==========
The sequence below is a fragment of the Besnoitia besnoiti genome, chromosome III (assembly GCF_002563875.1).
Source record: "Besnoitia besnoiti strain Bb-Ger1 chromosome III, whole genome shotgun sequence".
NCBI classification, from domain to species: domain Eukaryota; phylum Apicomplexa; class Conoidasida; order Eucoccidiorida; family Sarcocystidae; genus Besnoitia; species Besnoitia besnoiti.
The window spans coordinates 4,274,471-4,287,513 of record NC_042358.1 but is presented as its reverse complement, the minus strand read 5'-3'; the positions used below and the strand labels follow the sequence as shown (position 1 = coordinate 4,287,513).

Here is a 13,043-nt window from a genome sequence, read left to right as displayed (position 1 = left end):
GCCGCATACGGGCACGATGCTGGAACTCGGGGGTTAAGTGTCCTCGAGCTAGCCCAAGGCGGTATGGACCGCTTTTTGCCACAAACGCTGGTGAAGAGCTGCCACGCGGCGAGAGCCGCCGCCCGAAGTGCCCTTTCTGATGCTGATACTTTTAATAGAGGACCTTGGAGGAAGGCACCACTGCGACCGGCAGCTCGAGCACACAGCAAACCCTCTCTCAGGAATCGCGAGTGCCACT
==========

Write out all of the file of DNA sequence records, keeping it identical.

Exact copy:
The sequence below is a fragment of the Besnoitia besnoiti genome, chromosome III (assembly GCF_002563875.1).
Source record: "Besnoitia besnoiti strain Bb-Ger1 chromosome III, whole genome shotgun sequence".
NCBI classification, from domain to species: domain Eukaryota; phylum Apicomplexa; class Conoidasida; order Eucoccidiorida; family Sarcocystidae; genus Besnoitia; species Besnoitia besnoiti.
The window spans coordinates 4,274,471-4,287,513 of record NC_042358.1 but is presented as its reverse complement, the minus strand read 5'-3'; the positions used below and the strand labels follow the sequence as shown (position 1 = coordinate 4,287,513).

Here is a 13,043-nt window from a genome sequence, read left to right as displayed (position 1 = left end):
GCCGCATACGGGCACGATGCTGGAACTCGGGGGTTAAGTGTCCTCGAGCTAGCCCAAGGCGGTATGGACCGCTTTTTGCCACAAACGCTGGTGAAGAGCTGCCACGCGGCGAGAGCCGCCGCCCGAAGTGCCCTTTCTGATGCTGATACTTTTAATAGAGGACCTTGGAGGAAGGCACCACTGCGACCGGCAGCTCGAGCACACAGCAAACCCTCTCTCAGGAATCGCGAGTGCCACT